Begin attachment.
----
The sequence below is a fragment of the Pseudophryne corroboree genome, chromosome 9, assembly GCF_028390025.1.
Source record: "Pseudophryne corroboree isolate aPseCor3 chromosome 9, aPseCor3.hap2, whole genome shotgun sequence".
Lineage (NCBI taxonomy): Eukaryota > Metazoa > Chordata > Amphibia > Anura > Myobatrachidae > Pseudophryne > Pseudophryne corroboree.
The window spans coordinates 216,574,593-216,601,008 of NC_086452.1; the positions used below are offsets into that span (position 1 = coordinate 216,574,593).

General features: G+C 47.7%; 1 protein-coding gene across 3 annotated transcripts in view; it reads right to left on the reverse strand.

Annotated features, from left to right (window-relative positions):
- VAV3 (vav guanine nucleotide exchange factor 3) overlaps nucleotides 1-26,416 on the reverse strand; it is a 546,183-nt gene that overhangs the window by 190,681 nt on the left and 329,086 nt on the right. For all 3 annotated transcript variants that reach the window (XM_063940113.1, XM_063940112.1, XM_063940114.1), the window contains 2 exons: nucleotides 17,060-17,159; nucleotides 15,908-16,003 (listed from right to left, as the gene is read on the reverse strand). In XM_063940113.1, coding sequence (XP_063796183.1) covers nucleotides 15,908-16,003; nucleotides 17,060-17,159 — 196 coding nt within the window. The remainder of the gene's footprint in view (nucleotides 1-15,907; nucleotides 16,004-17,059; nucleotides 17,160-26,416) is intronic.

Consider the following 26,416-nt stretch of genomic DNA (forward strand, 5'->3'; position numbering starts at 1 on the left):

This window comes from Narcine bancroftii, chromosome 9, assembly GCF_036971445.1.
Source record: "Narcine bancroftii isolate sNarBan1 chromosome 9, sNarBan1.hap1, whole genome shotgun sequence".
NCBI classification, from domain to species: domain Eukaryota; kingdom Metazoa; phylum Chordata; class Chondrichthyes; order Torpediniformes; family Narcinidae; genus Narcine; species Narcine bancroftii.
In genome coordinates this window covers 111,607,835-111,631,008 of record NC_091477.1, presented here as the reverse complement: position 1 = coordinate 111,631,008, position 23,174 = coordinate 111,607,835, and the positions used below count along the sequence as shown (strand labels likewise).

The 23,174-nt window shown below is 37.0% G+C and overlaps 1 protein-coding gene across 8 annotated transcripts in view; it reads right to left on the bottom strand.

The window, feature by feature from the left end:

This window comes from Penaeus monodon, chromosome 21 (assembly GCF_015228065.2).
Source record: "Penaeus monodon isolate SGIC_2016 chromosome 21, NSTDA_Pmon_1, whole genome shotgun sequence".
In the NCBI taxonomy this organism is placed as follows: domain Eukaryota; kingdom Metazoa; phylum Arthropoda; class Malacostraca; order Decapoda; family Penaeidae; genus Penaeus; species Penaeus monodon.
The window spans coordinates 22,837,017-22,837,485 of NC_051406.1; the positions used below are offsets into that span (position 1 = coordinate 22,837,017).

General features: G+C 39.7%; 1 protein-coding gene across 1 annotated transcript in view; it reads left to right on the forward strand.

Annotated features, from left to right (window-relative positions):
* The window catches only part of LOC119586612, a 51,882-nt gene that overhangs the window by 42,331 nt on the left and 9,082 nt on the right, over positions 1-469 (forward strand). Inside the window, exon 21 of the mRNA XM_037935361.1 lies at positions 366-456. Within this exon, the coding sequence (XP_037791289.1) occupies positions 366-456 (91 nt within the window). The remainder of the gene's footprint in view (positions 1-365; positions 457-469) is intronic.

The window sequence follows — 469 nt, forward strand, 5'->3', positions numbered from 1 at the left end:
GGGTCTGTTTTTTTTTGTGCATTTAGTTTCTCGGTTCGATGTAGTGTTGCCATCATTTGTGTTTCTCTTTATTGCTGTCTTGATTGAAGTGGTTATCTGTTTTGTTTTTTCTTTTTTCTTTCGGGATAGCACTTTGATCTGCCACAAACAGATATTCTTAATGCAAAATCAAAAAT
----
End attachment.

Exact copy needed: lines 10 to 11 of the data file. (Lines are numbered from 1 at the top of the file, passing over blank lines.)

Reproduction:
Source record: "Narcine bancroftii isolate sNarBan1 chromosome 9, sNarBan1.hap1, whole genome shotgun sequence".
NCBI classification, from domain to species: domain Eukaryota; kingdom Metazoa; phylum Chordata; class Chondrichthyes; order Torpediniformes; family Narcinidae; genus Narcine; species Narcine bancroftii.